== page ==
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Assassination and Commemoration by Stephen Fagin

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jfk_Fagin-Book-CoverAssassination and Commemoration by Stephen Fagin (University of Oklahoma Press, $29.95)

 

By Stuart Nulman

 

 

 

Back in 1972, when there was an ensuing debate in Dallas whether the Texas School Book Depository should be preserved as a memorial to the assassination of President John F. Kennedy nine years earlier, it was met with a great deal of opposition.

 

That opposition was exemplified by Dallas city councilman Fred M. Zeder, who stated that “a crumbling, condemned, ugly, (seven)-storey memorial to what? To the fanatic foul deed of a sick little man? … Surely, this building can never be a memorial to John Kennedy, who never set foot in it, who never knew it existed.”

 

In fact, because the city of Dallas was going through a great deal of pain and shame because of its association with the Kennedy assassination, many officials wanted to have the Texas School Book Depository building demolished, so that it could erase this symbol of such a bitter legacy. However, it took the heroic efforts of a group of people led by Conover Hunt and Lindalyn Adams to not only preserve the building where those fatal three shots allegedly were fired from, but transform it into a museum that would also serve as a place of commemoration and reflection.

 

This 25-year battle is well chronicled in the book Assassination and Commemoration by Stephen Fagin, who serves as the Sixth Floor at Dealey Plaza’s Associate Curator and Oral Historian.

 

The book details the step-by-step process of how the building, which was built in 1901, transformed itself from a scene of tragedy to a museum that receives about 460,000 visitors a year, and about 85% of those visitors are from outside the state of Texas. It details the struggles the citizens of Dallas had of living in a city where a president died, to the changing hands of ownership the building had within the 10 years following the assassination, to the uphill battle of convincing city officials and prominent citizens to preserve the building and creating a museum on its sixth floor, to deciding what kind of museum it should be, and whether the emphasis should be placed more on the assassination, the assassin or the legacy of John F. Kennedy.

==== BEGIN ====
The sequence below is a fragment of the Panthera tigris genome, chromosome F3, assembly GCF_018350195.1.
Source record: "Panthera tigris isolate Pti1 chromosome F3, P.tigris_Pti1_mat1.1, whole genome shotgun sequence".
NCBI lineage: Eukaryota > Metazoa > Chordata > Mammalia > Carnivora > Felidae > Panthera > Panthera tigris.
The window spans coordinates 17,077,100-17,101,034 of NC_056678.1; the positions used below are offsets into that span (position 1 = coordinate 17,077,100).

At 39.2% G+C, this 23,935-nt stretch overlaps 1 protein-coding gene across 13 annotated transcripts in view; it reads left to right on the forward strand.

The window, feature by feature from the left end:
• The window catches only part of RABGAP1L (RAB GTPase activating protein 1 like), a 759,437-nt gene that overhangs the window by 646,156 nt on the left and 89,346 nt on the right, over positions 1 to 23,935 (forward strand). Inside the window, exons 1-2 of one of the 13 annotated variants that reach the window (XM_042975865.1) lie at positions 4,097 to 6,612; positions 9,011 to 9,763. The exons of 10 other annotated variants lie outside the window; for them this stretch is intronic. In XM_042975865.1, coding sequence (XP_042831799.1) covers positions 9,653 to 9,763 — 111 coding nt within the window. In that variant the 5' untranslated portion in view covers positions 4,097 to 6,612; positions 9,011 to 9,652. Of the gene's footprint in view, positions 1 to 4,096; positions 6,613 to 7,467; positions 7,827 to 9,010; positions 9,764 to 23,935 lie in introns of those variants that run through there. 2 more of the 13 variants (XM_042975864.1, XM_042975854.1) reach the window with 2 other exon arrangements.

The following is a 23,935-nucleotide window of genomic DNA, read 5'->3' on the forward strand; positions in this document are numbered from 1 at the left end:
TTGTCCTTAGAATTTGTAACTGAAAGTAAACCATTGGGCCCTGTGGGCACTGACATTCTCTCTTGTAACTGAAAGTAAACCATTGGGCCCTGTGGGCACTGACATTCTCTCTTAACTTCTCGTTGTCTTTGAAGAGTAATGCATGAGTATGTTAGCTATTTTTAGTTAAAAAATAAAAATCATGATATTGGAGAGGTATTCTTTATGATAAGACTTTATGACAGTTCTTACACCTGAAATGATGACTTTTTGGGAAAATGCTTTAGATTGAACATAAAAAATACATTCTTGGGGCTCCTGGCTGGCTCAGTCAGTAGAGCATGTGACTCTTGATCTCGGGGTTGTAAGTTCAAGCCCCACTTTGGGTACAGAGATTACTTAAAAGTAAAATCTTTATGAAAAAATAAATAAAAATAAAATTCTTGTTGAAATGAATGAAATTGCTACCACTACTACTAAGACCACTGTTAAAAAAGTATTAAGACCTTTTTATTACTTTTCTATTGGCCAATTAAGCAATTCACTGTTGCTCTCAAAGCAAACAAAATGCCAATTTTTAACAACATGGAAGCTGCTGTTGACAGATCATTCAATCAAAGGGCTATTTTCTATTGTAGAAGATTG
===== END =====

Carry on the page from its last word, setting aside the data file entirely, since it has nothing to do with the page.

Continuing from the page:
The last half of the book is dedicated to the creation of the museum and its permanent sixth floor exhibition, and the many conflicting viewpoints to how such a tragic event should be commemorated. The committee went through a series of conflicts and dilemmas until a final plan was approved and built upon towards its official opening on Presidents Day in 1989. Two that stood out in the book are whether its increased focus on JFK’s life and presidency would have interfered with the mission of the John F. Kennedy Presidential Library and Museum in Boston, and one of the more contentious issues was whether or not to preserve the book depository’s second floor lunchroom (where Oswald was first seen by police immediately following the assassination) and include a life-size mannequin of Oswald on the same spot where he was first seen; eventually, after a great deal of controversy and discussion, that entire idea was quashed.

 

Assassination and Commemoration gives the reader a fascinating insight into how a specialized museum is created. And the story behind the creation of the Sixth Floor Museum at Dealey Plaza is so much more than just the evolution of a tourist attraction. It tells about a major American city’s healing process from its painful legacy as a city where the death of a president took place, and how the steps towards giving the Texas School Book Depository building a proper preservation from a place of tragedy and shame, to a place of commemoration, reflection and historical significance, which shares such similar significance as the USS Arizona Memorial at Pearl Harbor and Ground Zero in New York City.

 

And after visiting the museum while I was in Dallas two months ago, I can understand why this effort at historical preservation was so important, and so worth it.

 

Stuart Nulman’s “Book Banter” segment is a twice-a-month feature on “The Stuph File Program” with Peter Anthony Holder, which now has almost 150,000 listeners per week.  You can either listen or download it at www.peteranthonyholder.com, Stitcher.com or subscribe to it on iTunes.  Plus you can find it at www.CyberStationUSA.com, www.KDXradio.com, True Talk Radio, streaming on www.PCJMedia.com, and over the air at World FM 88.2fm in New Zealand, Media Corp in Singapore and WSTJ, St. Johnsbury, Vermont. Stuart can be reached at bookbanter@hotmail.com.

 

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